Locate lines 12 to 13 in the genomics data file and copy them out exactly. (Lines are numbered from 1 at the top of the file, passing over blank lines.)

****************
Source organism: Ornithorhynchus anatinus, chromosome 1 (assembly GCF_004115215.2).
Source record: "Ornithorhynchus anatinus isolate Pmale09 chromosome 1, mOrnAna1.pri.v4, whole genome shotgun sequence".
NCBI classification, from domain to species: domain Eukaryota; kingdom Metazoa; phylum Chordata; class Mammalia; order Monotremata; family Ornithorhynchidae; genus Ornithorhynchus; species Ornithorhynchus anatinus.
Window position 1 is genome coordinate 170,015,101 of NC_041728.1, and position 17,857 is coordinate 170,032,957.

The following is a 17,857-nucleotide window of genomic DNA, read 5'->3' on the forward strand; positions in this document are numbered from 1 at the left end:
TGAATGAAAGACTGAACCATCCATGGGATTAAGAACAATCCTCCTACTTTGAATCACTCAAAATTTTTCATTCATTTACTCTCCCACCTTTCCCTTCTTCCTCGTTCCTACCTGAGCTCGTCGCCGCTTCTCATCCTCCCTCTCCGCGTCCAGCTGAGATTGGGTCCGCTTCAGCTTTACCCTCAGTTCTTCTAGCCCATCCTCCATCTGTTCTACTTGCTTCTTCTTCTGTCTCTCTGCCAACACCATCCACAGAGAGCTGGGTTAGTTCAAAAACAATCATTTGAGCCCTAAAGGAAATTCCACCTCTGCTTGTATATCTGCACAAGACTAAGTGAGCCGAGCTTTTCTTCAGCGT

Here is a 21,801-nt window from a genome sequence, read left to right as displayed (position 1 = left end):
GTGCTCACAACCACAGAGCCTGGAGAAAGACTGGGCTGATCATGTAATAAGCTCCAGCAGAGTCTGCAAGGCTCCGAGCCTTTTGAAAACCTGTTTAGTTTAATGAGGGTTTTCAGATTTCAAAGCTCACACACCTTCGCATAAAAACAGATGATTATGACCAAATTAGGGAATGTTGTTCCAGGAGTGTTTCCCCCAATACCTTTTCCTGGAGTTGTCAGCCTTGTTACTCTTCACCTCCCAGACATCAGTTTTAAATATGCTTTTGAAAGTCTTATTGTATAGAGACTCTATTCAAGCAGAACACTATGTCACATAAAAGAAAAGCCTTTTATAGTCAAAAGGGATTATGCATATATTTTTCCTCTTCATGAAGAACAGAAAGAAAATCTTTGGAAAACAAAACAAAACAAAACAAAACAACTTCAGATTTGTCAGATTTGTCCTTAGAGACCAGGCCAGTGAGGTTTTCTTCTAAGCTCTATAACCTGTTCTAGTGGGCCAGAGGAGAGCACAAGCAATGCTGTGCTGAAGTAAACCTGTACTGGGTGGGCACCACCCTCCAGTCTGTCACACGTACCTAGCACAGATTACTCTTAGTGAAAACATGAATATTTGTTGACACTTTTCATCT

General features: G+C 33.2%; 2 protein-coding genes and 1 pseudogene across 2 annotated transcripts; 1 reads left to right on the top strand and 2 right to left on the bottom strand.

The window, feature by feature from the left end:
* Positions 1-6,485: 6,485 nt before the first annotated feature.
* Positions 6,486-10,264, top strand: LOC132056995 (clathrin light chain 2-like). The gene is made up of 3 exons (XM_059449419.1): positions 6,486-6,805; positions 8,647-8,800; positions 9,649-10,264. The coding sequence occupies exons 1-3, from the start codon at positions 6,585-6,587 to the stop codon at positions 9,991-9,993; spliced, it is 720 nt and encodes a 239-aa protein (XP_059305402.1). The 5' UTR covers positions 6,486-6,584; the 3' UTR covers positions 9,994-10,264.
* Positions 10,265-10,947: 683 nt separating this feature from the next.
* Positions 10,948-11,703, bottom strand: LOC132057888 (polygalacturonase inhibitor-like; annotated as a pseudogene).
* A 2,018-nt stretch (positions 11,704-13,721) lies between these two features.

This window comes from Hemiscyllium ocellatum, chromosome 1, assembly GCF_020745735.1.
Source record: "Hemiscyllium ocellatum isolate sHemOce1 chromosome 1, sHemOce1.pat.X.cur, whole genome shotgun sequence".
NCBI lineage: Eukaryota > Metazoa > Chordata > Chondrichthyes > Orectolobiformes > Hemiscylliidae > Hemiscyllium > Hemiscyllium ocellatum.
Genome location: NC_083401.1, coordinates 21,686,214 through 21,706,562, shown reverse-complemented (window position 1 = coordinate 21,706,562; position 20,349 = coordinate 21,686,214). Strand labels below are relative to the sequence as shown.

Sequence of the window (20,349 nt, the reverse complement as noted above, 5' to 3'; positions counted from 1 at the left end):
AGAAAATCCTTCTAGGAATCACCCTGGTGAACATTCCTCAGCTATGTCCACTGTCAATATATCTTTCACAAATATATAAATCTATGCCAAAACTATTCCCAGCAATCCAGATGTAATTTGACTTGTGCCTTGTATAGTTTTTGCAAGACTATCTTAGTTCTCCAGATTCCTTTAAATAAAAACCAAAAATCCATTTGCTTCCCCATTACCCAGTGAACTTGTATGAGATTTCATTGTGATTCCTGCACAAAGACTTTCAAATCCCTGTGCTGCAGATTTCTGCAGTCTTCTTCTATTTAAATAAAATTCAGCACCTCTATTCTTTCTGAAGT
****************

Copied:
* Positions 6,486-10,264, top strand: LOC132056995 (clathrin light chain 2-like). The gene is made up of 3 exons (XM_059449419.1): positions 6,486-6,805; positions 8,647-8,800; positions 9,649-10,264. The coding sequence occupies exons 1-3, from the start codon at positions 6,585-6,587 to the stop codon at positions 9,991-9,993; spliced, it is 720 nt and encodes a 239-aa protein (XP_059305402.1). The 5' UTR covers positions 6,486-6,584; the 3' UTR covers positions 9,994-10,264.
* Positions 10,265-10,947: 683 nt separating this feature from the next.